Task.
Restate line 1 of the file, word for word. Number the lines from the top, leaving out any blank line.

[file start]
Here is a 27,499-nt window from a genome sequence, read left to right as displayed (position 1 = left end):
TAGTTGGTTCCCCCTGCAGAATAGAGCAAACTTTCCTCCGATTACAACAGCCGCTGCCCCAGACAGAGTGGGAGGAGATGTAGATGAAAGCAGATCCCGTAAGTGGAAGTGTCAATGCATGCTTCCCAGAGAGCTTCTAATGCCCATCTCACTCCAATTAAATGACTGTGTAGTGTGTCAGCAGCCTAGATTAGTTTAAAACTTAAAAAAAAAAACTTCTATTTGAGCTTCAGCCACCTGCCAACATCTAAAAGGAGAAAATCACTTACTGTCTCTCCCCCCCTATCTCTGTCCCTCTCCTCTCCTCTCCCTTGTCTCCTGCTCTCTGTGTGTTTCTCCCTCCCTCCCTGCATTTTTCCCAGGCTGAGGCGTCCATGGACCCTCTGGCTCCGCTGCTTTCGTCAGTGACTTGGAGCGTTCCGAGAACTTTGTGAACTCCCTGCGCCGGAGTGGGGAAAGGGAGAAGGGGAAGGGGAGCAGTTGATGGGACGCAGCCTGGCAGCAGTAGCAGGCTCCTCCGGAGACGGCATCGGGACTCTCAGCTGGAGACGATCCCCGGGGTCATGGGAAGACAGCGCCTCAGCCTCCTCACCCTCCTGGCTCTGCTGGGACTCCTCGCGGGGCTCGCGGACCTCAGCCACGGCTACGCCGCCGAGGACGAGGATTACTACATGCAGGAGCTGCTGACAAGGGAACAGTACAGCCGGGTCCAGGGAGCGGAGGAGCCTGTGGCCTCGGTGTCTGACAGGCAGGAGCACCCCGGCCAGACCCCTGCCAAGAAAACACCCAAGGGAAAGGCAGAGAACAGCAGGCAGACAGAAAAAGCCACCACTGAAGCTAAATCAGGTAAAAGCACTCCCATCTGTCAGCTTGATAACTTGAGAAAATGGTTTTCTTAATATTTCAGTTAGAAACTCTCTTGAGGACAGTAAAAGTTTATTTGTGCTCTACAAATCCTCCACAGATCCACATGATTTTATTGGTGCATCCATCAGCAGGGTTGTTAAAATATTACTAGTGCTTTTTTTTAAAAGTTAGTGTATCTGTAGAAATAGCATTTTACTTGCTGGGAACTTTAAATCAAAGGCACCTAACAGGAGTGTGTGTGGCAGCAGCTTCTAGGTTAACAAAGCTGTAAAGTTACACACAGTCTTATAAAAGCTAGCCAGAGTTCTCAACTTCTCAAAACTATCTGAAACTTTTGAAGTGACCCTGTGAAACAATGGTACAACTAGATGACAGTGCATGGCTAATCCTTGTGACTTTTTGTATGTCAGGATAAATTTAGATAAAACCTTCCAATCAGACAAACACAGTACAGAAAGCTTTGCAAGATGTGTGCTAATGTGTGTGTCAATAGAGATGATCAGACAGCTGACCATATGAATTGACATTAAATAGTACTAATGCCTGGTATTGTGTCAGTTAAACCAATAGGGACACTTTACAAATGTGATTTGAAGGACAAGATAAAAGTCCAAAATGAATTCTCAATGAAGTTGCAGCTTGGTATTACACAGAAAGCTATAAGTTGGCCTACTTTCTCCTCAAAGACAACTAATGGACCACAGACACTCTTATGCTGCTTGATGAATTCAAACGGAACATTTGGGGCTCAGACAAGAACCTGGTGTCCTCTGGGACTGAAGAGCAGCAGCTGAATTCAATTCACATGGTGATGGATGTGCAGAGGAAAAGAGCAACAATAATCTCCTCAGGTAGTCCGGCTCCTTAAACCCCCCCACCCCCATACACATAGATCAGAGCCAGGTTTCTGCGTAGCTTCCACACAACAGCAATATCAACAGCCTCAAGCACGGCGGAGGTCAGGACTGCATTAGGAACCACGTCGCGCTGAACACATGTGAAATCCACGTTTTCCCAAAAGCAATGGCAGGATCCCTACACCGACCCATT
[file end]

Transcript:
Here is a 27,499-nt window from a genome sequence, read left to right as displayed (position 1 = left end):